By Becky Ferrell
Ugh! That commercial! My hand reached for the remote to turn the channel or, at the very least, turn off the sound! Then it hit me…Wait a minute, there’s a message here for many organizations.
What commercial? I’m sure you’ve seen it. The one selling a spray to neutralize “those” smells of dirty socks and sweaty uniforms in your athlete son’s room. You know, the ones you don’t smell because you’ve gone “nose-blind.”
Time to look around
Nose-blind? Really? Well, actually, I’m sure there’s a more scientific term for it. But, basically your mind got so accustomed to smelling those odors in that location that it didn’t register. The smell hadn’t gone away, and had a neighbor or friend mentioned the smell, you probably would have noticed it immediately. Or not….
Other examples? Well…
- Think back to when you were reading or proof-reading something and your mind provided the “the” or “a” that was missing from the article or document.
- You have a 50-minute commute to work and take the same route every day. One day as you park your car, you realize you don’t remember anything you saw during your drive. (Time to change the route!)
- Closer to the manufacturing world, my plant had a safety glasses requirement. One day, I observed a manager, wearing the mandatory safety glasses, talking to an employee who was not. I expected to see the manager remind the employee to put on his glasses. After several minutes with no change, I stepped up to the conversation and gently asked the employee to please put on his glasses. With a funny look on his face, the manager confessed he had not noticed the absence of safety glasses. Why? Because we were so used to seeing them on everyone’s face that our minds simply “filled in the blank.”
Identifying “normal” gaps
Okay, so where are you going with this? Indulge me…
One of my assignments was to calibrate Lean Manufacturing implementation in our overseas plants. In Asia, calibrations were taken very seriously and no one wanted to have any gaps or deviations cited. As I entered one of the plants, the Supply Chain members greeted me with “we’ve evaluated the plant and you will find no gaps!” Internally I smiled and followed them to the factory floor. At the end of the day, I headed for the hotel to pull together my report. The next day, I presented my findings and observations (gaps) to the Supply Chain team, and worked with them to identify potential solutions/ideas to close those gaps. Were they disappointed? Of course! Did they acknowledge what needed improvement? Yes. Would they do better next time? Absolutely!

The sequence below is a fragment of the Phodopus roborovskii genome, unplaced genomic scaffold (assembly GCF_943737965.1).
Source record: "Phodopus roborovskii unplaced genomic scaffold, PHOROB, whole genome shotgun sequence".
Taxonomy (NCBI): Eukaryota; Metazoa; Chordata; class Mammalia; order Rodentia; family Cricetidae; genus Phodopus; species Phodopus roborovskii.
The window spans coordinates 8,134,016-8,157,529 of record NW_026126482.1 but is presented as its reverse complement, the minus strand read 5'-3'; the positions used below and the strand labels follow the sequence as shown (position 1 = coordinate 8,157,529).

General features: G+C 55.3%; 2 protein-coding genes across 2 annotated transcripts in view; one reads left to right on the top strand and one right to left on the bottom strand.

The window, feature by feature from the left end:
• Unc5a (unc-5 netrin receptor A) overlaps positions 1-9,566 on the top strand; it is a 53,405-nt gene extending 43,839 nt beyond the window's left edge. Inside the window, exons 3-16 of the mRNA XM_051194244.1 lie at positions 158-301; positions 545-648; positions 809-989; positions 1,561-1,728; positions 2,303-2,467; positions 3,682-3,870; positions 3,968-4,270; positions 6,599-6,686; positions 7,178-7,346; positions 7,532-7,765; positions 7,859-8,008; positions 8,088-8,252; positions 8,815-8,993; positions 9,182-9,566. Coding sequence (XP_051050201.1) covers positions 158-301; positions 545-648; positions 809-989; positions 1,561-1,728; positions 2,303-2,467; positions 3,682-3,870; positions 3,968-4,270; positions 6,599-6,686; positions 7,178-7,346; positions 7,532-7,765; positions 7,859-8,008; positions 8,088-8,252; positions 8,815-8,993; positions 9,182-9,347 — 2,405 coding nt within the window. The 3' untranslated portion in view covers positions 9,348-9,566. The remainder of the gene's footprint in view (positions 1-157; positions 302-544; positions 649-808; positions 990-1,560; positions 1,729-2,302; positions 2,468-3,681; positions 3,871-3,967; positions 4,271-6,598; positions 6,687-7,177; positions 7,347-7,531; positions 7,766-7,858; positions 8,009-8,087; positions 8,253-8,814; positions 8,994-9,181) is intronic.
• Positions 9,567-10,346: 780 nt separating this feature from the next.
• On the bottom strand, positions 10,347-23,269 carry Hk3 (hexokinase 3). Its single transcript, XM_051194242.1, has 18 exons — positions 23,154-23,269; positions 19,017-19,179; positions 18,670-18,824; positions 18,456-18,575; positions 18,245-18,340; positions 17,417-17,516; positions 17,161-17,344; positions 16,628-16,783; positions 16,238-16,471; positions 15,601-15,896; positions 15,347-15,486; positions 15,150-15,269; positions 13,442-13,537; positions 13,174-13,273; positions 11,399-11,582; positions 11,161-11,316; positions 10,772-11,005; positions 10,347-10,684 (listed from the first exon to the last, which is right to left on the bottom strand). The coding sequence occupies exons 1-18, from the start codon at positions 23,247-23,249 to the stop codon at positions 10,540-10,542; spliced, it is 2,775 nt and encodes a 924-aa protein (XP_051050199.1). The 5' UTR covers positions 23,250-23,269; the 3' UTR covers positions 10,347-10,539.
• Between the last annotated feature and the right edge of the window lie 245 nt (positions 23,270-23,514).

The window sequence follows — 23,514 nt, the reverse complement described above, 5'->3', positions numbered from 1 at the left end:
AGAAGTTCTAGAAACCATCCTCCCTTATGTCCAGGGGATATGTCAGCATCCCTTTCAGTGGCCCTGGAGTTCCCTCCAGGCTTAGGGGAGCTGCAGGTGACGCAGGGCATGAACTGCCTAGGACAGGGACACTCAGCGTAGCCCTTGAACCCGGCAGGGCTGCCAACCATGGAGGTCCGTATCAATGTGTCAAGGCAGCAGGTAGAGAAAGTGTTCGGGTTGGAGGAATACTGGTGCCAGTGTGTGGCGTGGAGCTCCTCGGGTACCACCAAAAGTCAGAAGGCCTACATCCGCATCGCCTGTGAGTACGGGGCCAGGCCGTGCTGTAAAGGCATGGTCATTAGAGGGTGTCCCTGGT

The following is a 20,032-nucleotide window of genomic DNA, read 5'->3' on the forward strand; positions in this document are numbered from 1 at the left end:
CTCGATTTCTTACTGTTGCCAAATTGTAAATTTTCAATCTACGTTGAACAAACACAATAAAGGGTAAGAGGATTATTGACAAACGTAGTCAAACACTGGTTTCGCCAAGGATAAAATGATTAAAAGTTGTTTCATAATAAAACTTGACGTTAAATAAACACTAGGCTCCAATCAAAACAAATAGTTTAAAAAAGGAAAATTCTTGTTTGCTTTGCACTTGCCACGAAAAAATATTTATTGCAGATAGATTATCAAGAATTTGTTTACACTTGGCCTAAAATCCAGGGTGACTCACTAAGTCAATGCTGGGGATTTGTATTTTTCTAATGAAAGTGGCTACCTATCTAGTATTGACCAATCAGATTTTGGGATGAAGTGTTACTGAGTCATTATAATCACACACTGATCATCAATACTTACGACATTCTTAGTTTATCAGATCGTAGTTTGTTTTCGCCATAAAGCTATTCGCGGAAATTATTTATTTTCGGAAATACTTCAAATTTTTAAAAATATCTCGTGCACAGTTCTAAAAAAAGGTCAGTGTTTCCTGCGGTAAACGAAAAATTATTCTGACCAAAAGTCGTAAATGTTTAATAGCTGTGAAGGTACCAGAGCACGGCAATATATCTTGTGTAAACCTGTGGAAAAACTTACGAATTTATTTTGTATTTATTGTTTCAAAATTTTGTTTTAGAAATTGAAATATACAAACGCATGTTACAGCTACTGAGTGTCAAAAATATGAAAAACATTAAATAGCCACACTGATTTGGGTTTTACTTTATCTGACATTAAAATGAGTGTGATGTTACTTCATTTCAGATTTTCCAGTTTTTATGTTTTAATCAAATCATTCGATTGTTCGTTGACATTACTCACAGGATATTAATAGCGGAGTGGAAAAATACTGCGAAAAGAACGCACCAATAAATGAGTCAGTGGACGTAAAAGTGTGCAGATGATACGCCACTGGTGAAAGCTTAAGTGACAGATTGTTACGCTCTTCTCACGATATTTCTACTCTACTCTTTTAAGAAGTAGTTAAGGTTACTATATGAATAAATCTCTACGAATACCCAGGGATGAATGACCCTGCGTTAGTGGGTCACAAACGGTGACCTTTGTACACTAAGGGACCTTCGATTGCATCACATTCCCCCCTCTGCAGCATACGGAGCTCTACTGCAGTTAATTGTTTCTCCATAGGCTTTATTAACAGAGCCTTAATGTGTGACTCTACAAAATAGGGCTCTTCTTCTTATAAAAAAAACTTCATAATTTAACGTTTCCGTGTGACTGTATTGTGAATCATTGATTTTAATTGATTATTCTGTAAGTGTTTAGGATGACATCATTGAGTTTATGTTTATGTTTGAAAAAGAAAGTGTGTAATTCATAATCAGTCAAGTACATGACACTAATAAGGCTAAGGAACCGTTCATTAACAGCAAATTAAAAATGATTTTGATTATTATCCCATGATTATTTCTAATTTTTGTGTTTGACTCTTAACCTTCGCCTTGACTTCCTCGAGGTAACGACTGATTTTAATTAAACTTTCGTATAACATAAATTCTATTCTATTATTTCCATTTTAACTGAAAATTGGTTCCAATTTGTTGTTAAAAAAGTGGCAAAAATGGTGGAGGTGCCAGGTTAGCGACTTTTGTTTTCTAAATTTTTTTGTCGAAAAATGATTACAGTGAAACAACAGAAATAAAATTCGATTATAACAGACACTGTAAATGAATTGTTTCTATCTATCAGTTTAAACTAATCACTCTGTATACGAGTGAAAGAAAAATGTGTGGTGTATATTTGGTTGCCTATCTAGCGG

So why was it I could, in one short visit, identify gaps they missed? Certainly, my years of experience were instrumental, but the key here is that the team members “lived” in the plant. Working there daily, they’d gone “nose blind” to seeing things on a daily basis that did not quite align with the standard…saw them until these things were “normal.”
Would it surprise you to know most employees, and even leaders, walk the floors of their organizations never seeing things that could be improved or need change?
A fresh perspective
For this reason, organizations should welcome visitors who can provide them and their employees an outside perspective, a fresh set of eyes. A knowledgeable, experienced resource to walk your operation, identifying best practices your organization may have as well as opportunities for improvements, AND offering ideas/solutions to make those improvements reality.
One plant had implemented a standard process of handing each visitor a survey card at the opening of their visit or meeting. Two questions:
(1) What did you see that could be improved?
(2) What did you see that was commendable?
The plant received a wide variety of feedback, from safety violations to process improvements. This wasn’t about finding things “wrong,” but rather exploiting the value from fresh perspectives visiting their operations. This feedback allowed them to continually update and improve their processes and physical environment. As to question 2, it should be noted they received many positive accolades, both of processes and observed employee actions, giving them opportunities to recognize those employees.
So, what about it? Have you gone “nose blind?”
HVM has experienced resources who have worked in many cultures and across many organizations. These resources would be happy to walk your facility and offer a fresh perspective with both ideas for improvement and recognition of excellence! Give us a call!
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